I was reading an article recently about the most embarrassing moments people have experienced with their kids and the more I read, the more I found myself scoffing at the stories, knowing that if there had been a competition my four year old would have won in outstanding fashion.
Miss O, who is nine years old never really had the urge to loudly declare things about strangers in public. Miss A however, has turned it into a sport. So much so that we, her parents, are permanently fitted with a radar that kicks in as we approach any public situation which might open up a world of humiliation for us (or her poor victims). The wheelchair- bound, the walking wounded, uniquely shaped individuals, amputees, people of colour – prepare yourselves for the queen of tactless curiosity! And when our radar is not ready, this is what happens.
Last winter, we took ourselves out for a family morning to the Hot Springs, where there are many natural pools of varying sizes and water temperatures. It’s a quiet, babbling-brook kind of place, the mist rises in the valley below, people speak in whispered voices and the natural water provides its usual healing properties to the tired, stressed and weary. Children are welcome only between certain hours, and of course are encouraged to match the serenity of the environment, so to speak.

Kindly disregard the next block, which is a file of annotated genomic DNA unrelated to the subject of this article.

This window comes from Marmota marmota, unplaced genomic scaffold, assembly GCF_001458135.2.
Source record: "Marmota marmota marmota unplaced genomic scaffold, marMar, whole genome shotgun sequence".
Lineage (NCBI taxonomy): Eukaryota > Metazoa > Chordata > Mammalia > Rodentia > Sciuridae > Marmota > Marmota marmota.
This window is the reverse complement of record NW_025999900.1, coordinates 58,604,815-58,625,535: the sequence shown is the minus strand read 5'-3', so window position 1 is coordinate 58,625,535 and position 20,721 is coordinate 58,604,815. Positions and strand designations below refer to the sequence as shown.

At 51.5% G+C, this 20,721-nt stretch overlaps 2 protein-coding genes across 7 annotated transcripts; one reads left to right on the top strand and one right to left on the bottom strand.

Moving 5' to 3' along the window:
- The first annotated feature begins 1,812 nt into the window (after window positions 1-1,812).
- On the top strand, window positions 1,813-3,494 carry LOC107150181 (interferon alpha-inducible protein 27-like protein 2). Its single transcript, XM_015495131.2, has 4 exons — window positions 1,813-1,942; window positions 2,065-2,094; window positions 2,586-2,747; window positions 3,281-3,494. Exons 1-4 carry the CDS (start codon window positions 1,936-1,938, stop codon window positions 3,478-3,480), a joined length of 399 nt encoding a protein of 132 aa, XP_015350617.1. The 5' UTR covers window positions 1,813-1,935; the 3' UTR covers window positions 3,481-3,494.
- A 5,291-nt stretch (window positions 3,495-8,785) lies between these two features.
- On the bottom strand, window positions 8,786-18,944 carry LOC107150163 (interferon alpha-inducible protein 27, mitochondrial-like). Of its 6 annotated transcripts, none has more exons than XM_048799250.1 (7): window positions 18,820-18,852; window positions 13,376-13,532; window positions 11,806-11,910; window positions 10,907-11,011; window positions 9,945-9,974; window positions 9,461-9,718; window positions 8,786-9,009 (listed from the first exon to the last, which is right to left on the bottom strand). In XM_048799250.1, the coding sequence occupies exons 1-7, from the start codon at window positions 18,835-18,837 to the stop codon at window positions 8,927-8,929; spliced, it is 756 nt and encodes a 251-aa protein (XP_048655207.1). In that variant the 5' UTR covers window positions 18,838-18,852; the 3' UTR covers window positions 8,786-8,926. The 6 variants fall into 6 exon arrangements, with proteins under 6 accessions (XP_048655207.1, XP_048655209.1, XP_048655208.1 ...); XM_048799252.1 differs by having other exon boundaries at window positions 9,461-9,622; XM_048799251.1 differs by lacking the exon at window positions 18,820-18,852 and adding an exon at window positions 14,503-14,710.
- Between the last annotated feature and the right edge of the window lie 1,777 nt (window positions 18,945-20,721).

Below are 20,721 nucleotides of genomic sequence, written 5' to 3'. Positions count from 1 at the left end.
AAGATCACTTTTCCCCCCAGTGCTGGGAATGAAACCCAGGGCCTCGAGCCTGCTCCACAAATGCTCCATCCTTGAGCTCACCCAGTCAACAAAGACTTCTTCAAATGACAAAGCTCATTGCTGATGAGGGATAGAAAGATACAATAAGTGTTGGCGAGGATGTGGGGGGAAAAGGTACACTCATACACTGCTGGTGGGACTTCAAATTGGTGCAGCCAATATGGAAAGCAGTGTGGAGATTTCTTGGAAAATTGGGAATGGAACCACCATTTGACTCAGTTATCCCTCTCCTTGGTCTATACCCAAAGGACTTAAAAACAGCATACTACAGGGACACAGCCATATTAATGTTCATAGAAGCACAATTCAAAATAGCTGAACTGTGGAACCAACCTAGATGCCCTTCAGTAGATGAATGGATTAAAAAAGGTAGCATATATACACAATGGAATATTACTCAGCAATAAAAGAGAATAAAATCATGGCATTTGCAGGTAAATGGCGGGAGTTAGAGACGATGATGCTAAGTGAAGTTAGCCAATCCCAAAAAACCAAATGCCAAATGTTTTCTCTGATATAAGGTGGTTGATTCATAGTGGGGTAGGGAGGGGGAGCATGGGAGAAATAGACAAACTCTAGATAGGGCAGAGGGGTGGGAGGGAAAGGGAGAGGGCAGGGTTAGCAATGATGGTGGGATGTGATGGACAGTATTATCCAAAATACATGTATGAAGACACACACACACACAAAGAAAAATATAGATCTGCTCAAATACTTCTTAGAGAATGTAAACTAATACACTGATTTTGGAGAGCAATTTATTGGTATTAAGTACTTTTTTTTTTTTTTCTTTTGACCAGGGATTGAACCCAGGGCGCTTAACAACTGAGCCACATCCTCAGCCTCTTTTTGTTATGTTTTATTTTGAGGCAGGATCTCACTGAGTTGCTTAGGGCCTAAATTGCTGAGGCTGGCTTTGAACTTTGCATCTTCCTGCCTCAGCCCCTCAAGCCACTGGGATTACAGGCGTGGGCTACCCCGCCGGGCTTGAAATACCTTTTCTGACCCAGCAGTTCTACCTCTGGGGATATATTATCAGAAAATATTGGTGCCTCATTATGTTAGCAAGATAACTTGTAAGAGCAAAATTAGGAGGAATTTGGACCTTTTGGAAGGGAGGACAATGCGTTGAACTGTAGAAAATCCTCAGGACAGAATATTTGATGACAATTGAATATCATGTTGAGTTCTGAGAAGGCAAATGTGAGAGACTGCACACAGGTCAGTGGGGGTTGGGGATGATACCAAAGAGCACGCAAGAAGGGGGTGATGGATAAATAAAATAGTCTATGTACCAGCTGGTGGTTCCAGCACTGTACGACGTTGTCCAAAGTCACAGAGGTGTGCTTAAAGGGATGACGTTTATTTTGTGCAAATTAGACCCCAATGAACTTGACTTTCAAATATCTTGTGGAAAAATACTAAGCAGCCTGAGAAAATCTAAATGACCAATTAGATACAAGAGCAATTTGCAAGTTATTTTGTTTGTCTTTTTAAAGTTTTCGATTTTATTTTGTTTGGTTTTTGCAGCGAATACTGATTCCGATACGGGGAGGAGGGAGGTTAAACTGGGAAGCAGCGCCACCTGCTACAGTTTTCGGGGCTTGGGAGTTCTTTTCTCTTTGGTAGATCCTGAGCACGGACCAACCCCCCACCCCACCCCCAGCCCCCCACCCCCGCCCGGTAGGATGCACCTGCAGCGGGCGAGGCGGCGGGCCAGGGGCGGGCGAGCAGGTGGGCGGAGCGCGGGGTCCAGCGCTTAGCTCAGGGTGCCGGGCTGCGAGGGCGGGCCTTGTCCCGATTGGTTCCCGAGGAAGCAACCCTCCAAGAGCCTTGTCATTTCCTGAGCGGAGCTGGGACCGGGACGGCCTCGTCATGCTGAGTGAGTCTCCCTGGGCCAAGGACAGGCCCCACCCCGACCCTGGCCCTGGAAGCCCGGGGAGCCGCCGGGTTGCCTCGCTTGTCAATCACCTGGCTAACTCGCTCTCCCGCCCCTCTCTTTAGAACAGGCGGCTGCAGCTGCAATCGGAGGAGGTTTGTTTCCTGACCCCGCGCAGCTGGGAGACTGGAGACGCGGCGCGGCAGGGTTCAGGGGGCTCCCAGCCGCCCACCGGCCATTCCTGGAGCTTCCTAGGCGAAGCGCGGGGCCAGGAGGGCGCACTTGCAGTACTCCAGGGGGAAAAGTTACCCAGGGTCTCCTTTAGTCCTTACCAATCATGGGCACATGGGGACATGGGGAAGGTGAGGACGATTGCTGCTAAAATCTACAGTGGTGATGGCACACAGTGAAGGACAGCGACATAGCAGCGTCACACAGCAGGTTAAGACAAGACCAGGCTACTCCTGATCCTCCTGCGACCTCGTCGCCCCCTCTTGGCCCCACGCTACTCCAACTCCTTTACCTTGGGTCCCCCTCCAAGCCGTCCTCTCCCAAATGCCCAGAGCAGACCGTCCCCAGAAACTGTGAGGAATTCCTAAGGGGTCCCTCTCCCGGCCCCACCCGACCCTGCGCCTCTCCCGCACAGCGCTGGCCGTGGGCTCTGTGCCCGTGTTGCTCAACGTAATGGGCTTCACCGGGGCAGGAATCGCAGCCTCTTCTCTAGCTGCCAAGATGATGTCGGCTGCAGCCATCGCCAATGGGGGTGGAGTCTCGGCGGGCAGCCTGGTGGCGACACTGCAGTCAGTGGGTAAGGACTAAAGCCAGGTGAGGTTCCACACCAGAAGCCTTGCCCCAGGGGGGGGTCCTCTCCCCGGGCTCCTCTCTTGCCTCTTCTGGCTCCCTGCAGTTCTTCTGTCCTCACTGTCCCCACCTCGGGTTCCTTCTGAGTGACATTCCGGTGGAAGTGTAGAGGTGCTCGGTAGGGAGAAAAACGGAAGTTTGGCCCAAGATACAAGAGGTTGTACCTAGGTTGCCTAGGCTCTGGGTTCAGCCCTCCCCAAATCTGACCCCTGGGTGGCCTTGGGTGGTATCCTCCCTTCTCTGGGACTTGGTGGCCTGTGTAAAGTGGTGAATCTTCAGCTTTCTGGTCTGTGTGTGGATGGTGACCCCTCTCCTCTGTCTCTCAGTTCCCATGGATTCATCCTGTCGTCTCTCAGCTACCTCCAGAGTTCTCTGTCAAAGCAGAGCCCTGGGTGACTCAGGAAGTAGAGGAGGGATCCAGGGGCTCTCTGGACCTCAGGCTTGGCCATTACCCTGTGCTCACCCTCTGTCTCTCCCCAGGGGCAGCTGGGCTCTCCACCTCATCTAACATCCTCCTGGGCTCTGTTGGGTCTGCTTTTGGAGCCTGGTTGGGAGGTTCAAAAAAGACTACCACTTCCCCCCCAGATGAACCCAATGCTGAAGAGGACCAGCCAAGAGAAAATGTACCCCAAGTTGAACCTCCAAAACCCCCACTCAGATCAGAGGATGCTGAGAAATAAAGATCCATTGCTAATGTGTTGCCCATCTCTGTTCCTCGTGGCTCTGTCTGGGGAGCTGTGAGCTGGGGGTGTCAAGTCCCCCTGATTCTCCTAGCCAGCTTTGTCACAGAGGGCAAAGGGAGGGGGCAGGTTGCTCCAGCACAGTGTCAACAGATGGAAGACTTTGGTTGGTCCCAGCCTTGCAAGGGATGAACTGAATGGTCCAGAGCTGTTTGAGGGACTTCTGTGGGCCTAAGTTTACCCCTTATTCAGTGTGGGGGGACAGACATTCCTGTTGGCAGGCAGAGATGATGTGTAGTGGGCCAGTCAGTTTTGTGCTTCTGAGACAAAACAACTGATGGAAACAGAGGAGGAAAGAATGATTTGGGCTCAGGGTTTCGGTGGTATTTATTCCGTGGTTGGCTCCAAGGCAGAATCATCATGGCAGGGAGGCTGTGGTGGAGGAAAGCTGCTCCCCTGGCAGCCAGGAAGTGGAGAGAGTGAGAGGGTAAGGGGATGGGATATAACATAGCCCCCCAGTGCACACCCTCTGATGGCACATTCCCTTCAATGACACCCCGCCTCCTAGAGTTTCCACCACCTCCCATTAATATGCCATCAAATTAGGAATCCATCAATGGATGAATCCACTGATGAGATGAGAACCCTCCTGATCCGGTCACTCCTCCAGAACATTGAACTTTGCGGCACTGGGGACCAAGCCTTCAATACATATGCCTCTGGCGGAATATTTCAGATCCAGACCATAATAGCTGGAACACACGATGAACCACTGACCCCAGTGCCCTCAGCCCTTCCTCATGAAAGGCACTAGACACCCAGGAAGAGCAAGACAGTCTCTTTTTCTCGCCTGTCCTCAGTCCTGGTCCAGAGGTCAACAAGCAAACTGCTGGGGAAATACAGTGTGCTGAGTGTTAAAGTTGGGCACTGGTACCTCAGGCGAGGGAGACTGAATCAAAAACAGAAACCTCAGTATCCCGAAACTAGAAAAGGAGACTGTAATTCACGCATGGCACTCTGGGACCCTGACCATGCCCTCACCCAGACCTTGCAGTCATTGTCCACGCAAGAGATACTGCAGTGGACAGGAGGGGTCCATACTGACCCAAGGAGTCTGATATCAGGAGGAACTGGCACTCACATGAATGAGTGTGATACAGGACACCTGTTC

After bouncing from one hot spring to another, we finally settled on a little pool about the size of a large spa bath, just right for the girls and us. Two lovely forty-something ladies joined us, and were very chatty and receptive to the banter of our four year old who was of course able to prove there and then she can indeed talk underwater. After a certain time, the ladies decided to depart and perhaps enjoy the serenity on their own. The first lady hopped out and as the second turned and began climbing out the spring revealing a ‘shapely’ rear end in a bathing suit, Miss 4 loudly declared, “Phwoah!!! Look at that ladies’ big fat bottom!!!”.
At this point, time just kinda stood still. I felt the blood drain from my face and I started some high pitched ramble about how she says it to me “all the time” (what?!) and that I’m very sorry for the offence caused while hysterically trying to explain to Miss A why we don’t comment on other people’s appearance and insisting she apologise. At that point I noticed that her Dad had sunk under the water and Miss O’s jaw had joined him. Me, being the people-pleaser that I am, spent the rest of the time at the Springs playing the awful scenario over in my head, and planning what I would say to the woman if I have the chance to (thankfully I did and was able to apologise in a far more rational fashion!).
To this day, I thank the poor victim of Miss A’s heinous crime for being so gracious – she was much nicer about it than I think I would have been. She told me she had kids who did it all the time and because she was a school teacher she heard it all before. I can’t help but think however, that the little episode gave her a decent dent in the body image department and for that I still feel terrible – perhaps one day my mouthy four year old will too.
DISCLAIMER: IF YOU’RE THE LOVELY SRI LANKAN NUN WE SAW IN WOOLWORTHS RECENTLY, I HOPE YOU’VE FORGIVEN US ALSO!
This very funny article was originally published at The Mother Load and has been re-pubished here with full permission.